PREVIOUS QUESTION:

 

NEXT QUESTION:

 

How does a doctor diagnose eosinophilic asthma?

ANSWER

To diagnose eosinophilic asthma, your doctor will give you a physical exam. They�ll ask you about your symptoms and other health problems. You may also have to take lung function (pulmonary) tests to see how much air you can breathe out and how quickly you can do it.

You may also need some extra tests to find out your eosinophil level:

?A blood sample that your doctor will test for the number of eosinophils.

?A sputum sample that your doctor will examine under a microscope.

?A bronchial biopsy. This test is less common. Your doctor will put a tool called a bronchoscope into your nose or mouth to get small tissue samples from your lungs (biopsy) to analyze for eosinophils. You�ll need to drugs to stop pain (anesthesia) and may have to stay in the hospital.

SOURCES:

Mayo Clinic: “Asthma,” “Nasal polyps,” “COPD.”

American Partnership for Eosinophilic Disorders: “Eosinophilic Asthma.”

Cincinnati Children’s: “What is an Eosinophil?”

National Heart, Lung, and Blood Institute: “Asthma.”

Journal of Asthma and Allergy: “Diagnosis and management of eosinophilic asthma: a US perspective.”

Therapeutic Advances in Chronic Disease: “Eosinophilic airway inflammation: role in asthma and chronic obstructive pulmonary disease.”

American Lung Association: “When to See Your Doctor.”

Reviewed by Hansa D. Bhargava on December 17, 2020

SOURCES:

Mayo Clinic: “Asthma,” “Nasal polyps,” “COPD.”

American Partnership for Eosinophilic Disorders: “Eosinophilic Asthma.”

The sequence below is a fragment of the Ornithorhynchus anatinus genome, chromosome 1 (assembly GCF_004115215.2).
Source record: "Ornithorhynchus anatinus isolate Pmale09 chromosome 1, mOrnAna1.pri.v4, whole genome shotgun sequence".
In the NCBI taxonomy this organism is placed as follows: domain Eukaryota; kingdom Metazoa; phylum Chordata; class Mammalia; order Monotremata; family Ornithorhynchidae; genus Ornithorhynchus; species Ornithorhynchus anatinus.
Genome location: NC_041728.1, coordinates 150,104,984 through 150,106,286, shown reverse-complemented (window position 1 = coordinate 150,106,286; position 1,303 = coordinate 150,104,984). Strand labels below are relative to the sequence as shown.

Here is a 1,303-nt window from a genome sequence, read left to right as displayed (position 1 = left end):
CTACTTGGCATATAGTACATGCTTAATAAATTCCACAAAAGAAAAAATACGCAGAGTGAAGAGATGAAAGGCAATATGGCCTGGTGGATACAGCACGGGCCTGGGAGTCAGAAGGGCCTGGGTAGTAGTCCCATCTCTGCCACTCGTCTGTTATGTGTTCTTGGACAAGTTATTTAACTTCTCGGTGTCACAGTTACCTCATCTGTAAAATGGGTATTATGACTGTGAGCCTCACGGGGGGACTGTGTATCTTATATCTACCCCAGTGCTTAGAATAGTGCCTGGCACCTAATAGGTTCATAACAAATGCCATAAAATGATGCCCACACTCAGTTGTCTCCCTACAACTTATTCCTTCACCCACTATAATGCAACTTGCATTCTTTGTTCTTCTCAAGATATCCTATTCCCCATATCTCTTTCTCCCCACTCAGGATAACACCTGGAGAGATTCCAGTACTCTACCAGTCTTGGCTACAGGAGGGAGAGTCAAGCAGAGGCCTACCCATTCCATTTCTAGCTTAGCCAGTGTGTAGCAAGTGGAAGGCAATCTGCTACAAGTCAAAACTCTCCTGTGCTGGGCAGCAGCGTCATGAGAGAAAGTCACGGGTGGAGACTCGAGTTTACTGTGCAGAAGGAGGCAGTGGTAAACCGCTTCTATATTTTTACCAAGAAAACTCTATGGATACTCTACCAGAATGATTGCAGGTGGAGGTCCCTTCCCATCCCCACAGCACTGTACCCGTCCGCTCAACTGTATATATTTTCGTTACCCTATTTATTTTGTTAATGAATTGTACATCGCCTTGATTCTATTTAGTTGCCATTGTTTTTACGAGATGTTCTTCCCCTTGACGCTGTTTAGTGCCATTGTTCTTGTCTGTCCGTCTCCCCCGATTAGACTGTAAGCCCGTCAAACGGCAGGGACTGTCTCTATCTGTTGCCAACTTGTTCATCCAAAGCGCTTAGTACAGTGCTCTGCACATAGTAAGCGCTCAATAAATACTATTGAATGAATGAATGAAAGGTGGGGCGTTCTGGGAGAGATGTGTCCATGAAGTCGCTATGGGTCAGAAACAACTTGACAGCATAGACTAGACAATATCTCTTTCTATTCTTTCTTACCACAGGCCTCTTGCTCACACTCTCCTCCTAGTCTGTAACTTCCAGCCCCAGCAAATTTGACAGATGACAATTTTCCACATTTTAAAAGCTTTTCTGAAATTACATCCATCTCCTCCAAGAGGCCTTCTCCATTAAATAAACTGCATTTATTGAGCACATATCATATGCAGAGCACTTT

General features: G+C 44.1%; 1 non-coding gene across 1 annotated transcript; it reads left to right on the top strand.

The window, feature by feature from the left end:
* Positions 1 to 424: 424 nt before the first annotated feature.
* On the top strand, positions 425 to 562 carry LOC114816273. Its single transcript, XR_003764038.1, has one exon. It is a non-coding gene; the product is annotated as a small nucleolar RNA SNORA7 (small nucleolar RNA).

Cincinnati Children’s: “What is an Eosinophil?”

National Heart, Lung, and Blood Institute: “Asthma.”

Journal of Asthma and Allergy: “Diagnosis and management of eosinophilic asthma: a US perspective.”

Therapeutic Advances in Chronic Disease: “Eosinophilic airway inflammation: role in asthma and chronic obstructive pulmonary disease.”

American Lung Association: “When to See Your Doctor.”

Reviewed by Hansa D. Bhargava on December 17, 2020

NEXT QUESTION:

How is eosinophilic asthma treated?

WAS THIS ANSWER HELPFUL

"ALEXA, ASK WEBMD"

THIS TOOL DOES NOT PROVIDE MEDICAL ADVICE. It is intended for general informational purposes only and does not address individual circumstances. It is not a substitute for professional medical advice, diagnosis or treatment and should not be relied on to make decisions about your health. Never ignore professional medical advice in seeking treatment because of something you have read on the WebMD Site. If you think you may have a medical emergency, immediately call your doctor or dial 911.

    This tool does not provide medical advice. See additional information.

    Other Answers On: